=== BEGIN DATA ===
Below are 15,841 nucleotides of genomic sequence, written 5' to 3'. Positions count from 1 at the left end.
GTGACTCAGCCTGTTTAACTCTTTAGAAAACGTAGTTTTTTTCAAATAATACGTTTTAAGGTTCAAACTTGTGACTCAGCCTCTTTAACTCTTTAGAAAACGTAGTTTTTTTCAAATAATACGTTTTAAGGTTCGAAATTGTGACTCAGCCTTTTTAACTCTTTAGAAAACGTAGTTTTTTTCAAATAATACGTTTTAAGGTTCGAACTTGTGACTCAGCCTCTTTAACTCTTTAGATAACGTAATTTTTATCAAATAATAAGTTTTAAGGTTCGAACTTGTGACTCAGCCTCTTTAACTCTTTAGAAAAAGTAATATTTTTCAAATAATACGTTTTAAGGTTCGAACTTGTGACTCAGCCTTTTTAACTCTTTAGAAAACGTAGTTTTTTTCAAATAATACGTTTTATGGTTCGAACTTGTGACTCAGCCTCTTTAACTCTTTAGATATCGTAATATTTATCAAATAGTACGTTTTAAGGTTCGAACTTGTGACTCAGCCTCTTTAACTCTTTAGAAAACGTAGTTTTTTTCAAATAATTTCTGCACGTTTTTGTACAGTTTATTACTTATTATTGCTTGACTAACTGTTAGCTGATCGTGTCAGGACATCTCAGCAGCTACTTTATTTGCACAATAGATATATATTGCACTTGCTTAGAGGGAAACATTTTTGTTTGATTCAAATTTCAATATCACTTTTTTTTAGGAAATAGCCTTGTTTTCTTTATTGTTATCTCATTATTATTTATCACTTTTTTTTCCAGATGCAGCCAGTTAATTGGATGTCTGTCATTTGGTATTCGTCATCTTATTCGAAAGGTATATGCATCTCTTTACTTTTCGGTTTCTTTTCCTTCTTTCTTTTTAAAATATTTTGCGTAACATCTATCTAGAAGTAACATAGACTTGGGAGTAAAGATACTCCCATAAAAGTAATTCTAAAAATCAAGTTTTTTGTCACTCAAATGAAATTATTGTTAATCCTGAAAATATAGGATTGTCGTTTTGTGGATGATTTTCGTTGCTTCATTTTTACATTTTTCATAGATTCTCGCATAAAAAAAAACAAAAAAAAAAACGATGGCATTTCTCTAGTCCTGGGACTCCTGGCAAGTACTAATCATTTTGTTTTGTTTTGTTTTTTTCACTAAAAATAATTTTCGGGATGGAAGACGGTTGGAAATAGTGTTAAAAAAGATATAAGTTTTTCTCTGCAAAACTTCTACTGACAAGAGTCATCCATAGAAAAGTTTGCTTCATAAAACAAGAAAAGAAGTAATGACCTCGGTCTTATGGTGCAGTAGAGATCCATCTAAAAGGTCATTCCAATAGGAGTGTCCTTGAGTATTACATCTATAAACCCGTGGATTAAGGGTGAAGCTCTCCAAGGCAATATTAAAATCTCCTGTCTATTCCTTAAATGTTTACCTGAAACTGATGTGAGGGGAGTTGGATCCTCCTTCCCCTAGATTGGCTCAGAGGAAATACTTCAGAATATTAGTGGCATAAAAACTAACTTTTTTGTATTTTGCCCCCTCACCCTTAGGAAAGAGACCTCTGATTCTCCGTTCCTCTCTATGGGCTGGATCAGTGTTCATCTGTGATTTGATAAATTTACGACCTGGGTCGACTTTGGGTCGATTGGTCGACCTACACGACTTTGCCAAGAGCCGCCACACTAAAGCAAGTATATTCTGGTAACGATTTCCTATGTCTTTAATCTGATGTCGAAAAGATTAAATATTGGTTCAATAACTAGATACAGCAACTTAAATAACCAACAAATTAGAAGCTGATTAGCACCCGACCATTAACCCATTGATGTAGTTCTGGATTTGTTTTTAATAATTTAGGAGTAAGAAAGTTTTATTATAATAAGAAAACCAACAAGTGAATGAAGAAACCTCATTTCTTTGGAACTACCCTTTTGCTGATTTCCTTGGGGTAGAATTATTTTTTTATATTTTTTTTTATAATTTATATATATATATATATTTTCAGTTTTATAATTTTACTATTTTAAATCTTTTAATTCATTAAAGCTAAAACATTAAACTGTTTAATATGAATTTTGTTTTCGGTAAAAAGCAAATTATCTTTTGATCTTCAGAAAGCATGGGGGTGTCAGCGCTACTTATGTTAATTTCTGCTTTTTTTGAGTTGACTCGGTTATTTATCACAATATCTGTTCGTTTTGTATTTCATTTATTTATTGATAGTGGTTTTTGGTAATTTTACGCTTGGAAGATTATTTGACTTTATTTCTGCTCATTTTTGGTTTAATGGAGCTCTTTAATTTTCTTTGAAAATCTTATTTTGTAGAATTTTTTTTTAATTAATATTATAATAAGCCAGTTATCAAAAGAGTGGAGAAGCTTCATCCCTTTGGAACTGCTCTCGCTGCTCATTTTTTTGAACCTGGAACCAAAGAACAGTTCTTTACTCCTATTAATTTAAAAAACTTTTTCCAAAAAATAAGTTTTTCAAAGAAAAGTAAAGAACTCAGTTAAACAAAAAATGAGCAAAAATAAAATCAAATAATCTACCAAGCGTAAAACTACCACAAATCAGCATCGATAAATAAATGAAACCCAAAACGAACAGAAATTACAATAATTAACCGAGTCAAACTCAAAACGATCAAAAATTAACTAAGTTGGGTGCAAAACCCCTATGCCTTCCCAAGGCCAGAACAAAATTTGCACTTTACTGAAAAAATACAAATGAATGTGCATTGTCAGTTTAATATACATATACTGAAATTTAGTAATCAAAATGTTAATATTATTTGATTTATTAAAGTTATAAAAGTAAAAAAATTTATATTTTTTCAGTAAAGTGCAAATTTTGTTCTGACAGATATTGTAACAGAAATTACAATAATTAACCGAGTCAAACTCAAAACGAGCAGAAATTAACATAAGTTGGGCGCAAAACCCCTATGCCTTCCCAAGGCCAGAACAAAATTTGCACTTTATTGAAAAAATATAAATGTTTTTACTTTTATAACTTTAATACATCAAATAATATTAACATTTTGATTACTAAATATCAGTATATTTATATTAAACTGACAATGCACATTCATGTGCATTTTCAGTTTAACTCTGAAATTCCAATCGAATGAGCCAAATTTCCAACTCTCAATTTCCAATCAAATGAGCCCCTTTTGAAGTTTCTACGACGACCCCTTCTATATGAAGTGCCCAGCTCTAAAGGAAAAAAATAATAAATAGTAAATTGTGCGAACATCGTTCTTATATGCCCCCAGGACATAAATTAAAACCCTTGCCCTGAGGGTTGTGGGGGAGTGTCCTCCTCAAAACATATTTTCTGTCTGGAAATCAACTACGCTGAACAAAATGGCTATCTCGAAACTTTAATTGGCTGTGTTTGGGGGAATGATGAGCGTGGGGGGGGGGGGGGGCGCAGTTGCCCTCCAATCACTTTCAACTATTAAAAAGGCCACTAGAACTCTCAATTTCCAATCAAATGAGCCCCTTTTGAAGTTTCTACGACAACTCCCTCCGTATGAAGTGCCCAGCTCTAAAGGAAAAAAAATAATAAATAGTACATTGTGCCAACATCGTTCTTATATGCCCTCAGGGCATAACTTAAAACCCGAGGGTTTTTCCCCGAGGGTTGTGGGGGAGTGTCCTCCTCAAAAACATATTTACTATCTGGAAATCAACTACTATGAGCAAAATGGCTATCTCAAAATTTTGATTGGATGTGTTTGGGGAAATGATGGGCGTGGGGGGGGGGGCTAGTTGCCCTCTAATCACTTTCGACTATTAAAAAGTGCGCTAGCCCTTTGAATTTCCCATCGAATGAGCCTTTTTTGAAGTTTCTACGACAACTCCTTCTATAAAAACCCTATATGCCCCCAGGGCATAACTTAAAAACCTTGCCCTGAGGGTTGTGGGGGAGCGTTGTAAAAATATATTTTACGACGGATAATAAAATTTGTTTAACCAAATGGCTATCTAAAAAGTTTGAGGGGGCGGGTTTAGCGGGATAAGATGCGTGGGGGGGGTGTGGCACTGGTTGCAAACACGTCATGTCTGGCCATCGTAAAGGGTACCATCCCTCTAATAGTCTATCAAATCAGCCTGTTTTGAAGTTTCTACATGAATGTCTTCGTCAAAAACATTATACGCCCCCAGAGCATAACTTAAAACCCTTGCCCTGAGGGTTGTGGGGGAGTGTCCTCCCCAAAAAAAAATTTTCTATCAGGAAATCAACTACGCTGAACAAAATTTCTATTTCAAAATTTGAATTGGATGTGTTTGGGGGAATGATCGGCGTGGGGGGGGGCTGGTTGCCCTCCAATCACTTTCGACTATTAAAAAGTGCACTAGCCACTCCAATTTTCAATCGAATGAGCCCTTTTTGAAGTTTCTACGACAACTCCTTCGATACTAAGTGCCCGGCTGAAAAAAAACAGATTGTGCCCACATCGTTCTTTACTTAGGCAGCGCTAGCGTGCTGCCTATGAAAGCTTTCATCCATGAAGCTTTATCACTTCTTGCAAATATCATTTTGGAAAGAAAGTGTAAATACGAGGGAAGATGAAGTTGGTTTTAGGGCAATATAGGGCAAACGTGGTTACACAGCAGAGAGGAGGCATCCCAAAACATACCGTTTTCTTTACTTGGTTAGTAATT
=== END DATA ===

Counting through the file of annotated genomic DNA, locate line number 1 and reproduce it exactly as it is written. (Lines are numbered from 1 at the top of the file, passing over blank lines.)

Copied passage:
Below are 15,841 nucleotides of genomic sequence, written 5' to 3'. Positions count from 1 at the left end.